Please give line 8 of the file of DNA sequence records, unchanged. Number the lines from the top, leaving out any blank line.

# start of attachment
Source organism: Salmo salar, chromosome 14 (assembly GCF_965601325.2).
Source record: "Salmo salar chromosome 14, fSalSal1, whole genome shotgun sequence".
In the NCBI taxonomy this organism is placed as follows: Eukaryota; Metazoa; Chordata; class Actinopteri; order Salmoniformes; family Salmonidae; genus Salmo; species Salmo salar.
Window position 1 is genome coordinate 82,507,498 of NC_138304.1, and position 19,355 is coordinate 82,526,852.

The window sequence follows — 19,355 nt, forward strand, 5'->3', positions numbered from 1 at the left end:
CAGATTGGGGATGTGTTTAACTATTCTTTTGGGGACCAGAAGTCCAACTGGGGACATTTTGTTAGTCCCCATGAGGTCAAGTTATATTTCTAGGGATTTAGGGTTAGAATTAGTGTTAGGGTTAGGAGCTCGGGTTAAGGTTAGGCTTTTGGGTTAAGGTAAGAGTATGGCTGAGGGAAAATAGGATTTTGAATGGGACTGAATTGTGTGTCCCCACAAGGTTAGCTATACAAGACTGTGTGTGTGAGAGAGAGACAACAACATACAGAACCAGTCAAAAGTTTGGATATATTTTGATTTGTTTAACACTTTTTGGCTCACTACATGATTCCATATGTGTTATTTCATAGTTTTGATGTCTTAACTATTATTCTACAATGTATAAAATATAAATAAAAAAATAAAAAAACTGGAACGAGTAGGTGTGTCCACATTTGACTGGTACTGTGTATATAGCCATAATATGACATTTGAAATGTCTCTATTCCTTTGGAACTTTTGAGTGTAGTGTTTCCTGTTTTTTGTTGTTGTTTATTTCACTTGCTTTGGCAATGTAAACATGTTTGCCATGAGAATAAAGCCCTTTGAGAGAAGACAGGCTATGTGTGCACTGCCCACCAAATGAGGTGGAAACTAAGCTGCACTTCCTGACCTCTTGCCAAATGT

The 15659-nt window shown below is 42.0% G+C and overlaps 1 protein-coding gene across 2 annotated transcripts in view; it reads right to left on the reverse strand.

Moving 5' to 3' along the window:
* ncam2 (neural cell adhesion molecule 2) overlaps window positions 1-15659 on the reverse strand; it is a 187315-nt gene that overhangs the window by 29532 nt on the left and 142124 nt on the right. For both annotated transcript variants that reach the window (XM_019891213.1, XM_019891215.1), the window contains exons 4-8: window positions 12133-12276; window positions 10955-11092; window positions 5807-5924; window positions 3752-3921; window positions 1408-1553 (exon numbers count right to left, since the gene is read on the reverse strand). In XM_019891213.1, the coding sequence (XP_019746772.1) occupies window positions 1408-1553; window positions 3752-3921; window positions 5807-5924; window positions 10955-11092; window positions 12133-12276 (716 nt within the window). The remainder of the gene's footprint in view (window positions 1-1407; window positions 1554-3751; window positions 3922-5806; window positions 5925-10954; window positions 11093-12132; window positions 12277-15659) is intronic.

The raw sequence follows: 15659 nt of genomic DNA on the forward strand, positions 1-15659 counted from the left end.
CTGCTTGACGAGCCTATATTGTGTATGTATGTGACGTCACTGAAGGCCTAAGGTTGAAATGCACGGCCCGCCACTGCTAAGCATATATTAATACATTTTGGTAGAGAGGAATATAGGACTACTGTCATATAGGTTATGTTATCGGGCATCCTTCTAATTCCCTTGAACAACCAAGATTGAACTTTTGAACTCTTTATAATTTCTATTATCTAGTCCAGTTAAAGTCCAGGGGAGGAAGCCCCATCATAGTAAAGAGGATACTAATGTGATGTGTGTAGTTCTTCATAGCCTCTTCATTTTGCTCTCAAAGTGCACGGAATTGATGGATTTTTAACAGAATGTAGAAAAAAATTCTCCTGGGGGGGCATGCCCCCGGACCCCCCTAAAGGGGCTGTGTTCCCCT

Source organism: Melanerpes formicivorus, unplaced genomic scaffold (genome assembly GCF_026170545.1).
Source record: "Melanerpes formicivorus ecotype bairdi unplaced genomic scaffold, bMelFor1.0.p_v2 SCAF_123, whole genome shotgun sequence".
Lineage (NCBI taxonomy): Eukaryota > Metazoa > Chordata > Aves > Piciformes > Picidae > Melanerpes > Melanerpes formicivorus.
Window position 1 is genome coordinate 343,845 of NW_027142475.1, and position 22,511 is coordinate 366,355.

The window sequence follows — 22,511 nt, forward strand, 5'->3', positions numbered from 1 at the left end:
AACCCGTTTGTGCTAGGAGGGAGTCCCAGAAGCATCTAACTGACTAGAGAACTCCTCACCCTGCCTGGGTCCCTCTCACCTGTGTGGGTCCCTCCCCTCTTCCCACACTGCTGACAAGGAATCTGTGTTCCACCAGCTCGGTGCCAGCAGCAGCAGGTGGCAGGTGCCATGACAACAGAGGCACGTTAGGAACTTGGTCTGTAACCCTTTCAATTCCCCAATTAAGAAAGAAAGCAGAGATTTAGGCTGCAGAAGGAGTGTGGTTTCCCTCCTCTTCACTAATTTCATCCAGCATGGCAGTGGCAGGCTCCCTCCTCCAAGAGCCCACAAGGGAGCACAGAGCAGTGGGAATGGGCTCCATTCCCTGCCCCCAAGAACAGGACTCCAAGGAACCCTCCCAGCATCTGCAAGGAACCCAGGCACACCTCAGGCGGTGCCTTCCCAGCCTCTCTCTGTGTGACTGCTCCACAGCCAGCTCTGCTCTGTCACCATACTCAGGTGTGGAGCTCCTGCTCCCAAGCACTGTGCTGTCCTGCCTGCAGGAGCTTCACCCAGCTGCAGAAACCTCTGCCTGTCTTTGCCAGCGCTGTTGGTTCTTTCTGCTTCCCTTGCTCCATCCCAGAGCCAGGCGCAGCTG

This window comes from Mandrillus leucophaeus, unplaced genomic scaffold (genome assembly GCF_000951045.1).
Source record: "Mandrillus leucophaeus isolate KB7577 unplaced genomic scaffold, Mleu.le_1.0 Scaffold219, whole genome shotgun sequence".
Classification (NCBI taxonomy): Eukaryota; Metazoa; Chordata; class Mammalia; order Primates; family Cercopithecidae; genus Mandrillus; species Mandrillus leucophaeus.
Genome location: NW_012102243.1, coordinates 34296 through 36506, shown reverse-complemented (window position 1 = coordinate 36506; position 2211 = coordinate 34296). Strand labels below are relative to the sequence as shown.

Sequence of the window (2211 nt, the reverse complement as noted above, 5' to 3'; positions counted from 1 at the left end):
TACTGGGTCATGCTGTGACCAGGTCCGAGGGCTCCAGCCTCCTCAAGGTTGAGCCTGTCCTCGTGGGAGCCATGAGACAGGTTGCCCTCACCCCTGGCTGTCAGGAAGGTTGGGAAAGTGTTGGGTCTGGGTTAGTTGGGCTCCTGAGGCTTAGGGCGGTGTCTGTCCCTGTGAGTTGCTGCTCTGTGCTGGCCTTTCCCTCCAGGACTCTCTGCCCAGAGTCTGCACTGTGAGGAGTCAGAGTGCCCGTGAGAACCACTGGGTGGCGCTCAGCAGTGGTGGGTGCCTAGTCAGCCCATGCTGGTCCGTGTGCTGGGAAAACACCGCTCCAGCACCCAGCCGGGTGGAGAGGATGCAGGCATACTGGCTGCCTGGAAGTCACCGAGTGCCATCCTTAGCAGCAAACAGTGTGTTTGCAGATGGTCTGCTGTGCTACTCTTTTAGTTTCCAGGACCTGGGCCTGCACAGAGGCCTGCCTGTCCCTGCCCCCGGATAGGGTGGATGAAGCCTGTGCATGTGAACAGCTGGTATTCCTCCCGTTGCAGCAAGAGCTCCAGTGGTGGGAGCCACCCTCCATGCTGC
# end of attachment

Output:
Moving 5' to 3' along the window: